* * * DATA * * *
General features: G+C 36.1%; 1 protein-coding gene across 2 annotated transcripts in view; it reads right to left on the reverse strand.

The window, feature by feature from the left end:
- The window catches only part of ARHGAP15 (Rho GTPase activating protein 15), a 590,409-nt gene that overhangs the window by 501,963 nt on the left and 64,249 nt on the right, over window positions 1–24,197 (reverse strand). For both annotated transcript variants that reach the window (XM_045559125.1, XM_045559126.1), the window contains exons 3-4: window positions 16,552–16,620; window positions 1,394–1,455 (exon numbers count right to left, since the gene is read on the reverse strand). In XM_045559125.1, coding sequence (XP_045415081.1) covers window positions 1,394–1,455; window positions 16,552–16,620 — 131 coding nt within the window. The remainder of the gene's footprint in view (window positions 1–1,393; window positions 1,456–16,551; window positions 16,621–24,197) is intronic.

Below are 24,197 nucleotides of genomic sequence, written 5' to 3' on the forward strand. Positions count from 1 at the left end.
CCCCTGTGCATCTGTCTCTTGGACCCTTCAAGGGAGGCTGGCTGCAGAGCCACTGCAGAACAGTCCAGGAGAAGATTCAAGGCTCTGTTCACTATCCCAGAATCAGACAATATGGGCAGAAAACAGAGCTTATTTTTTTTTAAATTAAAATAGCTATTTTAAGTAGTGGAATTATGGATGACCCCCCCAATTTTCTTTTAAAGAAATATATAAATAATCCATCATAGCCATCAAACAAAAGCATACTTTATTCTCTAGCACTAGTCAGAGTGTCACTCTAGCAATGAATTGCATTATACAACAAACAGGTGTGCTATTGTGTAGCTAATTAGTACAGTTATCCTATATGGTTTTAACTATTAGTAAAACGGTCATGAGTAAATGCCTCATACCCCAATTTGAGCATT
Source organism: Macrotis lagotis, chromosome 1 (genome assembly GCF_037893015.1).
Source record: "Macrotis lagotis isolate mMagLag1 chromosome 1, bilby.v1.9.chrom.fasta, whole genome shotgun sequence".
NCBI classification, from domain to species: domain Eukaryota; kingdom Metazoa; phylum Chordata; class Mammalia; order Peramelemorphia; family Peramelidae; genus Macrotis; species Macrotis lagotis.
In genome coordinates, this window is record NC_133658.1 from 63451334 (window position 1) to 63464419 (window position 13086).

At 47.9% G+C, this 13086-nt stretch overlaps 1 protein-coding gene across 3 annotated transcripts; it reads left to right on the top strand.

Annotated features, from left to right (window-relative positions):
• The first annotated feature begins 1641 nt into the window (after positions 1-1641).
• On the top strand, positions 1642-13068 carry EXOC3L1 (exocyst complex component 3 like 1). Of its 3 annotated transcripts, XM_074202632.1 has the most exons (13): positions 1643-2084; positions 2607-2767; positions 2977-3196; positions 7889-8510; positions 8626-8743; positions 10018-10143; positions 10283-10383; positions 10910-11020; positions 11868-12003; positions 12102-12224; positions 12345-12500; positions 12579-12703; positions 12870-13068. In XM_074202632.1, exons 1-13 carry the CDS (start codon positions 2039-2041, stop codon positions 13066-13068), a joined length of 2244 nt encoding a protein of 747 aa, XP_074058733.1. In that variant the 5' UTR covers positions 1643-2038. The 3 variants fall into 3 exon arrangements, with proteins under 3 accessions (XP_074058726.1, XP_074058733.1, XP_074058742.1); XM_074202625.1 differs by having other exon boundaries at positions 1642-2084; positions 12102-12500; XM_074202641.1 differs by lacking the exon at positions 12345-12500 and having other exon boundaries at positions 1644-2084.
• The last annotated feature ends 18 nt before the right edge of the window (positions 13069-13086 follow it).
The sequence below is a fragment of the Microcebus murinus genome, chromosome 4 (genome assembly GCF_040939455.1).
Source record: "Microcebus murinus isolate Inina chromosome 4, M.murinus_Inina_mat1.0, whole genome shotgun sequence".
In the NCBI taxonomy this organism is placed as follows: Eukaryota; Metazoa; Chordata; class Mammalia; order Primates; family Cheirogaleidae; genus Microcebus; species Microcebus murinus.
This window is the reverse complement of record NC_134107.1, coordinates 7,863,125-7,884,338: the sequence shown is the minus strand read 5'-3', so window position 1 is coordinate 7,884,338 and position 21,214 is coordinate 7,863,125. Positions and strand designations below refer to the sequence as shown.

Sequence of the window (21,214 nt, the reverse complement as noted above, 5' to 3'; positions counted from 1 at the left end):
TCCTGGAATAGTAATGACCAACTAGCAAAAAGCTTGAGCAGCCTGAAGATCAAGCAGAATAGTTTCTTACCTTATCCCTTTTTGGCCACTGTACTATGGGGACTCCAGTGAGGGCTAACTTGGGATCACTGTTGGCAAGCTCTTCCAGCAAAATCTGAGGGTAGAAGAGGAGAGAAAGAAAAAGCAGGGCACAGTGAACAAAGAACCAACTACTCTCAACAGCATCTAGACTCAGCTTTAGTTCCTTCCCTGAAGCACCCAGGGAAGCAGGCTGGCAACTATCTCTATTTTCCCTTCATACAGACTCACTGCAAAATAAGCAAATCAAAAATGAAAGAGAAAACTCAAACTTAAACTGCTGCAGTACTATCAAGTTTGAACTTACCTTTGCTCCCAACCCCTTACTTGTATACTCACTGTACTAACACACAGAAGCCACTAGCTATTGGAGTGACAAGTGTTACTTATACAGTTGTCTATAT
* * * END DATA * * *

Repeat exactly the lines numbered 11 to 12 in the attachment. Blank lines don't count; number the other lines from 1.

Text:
Annotated features, from left to right (window-relative positions):
• The first annotated feature begins 1641 nt into the window (after positions 1-1641).